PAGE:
Posts from 19th November 2006

Nov 06

key moments in the history of management theory

FT + The Brown Wedge2 comments • 834 views

lincoln’s gettysburg powerpoint

RobEmoWatch 5: i suppose a quick tuck’s out of the question then?

FT3 comments • 580 views

herneApologies for lack of service — I have somewhat sadly concluded that RH has NOT really er “found its rhythm” this series, even tho I think its badnesses remain ODD rather OBVIOUS, and that this project doesn’t lack for ideas rich in potential (for some of em see below); it just lacks the slightest sense of how to sustain any ONE of them between scenes…
i. “Jack” the tomboy saracen is a TWIN!!
ii. The writers have zero grasp of economics in any era whatever. Hoodwork usually riffs round the tension between centralised tax-gathering and yeoman smallholder resistance to same — ie traces the transition between feudalism as a warlord culture and the early stirrings of networked bourgeois resistance, where people who worked for a living are protected from people who inflict violence for a living by people free of the cash nexus who to battle for HONOUR (ie aristocrats of chivalry battle aristocrats of venal bullying). This is much-trod ground; but escaping its cliches into a satire of the corruptions of present-day globalist managerialism is a tall order then the writers seem to know. Though Prince John and King Richard are often mentioned, we have no sense that the Rubbiff needs to keep them much in mind, as regards his own robber capitalist schemes (he is decidely NOT a feudalist). (Maid P this week used the phrase “until King Richard returns” to mean “never”… )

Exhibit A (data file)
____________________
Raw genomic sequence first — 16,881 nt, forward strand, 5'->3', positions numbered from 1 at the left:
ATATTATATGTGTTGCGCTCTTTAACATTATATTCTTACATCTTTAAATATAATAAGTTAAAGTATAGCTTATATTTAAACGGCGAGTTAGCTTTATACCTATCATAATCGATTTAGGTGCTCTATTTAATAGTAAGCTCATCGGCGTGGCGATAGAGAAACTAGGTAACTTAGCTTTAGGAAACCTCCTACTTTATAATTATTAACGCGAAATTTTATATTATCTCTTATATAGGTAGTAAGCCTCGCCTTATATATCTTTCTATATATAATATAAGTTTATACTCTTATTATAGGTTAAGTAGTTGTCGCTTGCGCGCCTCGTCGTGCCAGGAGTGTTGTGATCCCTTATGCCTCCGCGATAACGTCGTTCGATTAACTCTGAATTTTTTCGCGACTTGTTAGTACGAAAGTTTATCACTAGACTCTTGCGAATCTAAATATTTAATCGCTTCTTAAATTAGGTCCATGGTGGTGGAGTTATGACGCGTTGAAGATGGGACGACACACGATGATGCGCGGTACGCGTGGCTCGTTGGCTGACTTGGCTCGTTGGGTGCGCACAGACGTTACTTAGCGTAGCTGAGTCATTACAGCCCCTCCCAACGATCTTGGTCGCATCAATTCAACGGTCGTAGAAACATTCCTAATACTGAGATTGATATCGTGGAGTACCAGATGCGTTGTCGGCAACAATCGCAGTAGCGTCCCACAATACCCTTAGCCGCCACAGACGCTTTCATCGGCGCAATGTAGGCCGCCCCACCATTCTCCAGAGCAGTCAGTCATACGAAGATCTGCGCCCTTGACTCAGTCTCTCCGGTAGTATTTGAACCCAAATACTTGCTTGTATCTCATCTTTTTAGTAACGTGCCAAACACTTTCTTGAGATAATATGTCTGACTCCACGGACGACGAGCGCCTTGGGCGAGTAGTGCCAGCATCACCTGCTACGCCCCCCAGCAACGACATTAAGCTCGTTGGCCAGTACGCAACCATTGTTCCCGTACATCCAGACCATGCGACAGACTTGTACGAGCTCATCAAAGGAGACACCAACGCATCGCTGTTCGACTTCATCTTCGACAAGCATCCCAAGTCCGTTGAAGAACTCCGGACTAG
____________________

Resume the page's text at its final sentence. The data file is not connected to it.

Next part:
No Ticket To Wine, No Credibility

FT5 comments • 970 views

Scattered thoughts on Love by Beatles Band*.

– OK, a lot of this is, or once was, really brilliant pop music. But why does this artefact exist?



FT + Popular61 comments • 9,937 views

#299, 1st May 1971


Like many of the immigrants who brought the music over from Jamaica, reggae found Britain a land of indignities as well as opportunities. The marketing savvy of Trojan Records pushed the sounds to the commercial peak that “Double Barrel” represents – at the same time, Trojan’s policy was to sweeten the sound for the UK market, with plenty of remixed string arrangements and cover versions of pop tunes, especially as more skinheads and suedeheads got into glam and the reggae boom faded. Now reggae cover versions are a Good Thing in my book, and I honestly haven’t heard enough “stringsed-up” reggae to know if it was as baleful as historians like Lloyd Bradley claim. But I do know that it’s seven years before a Jamaican single as lively as “Double Barrel” hits number one again.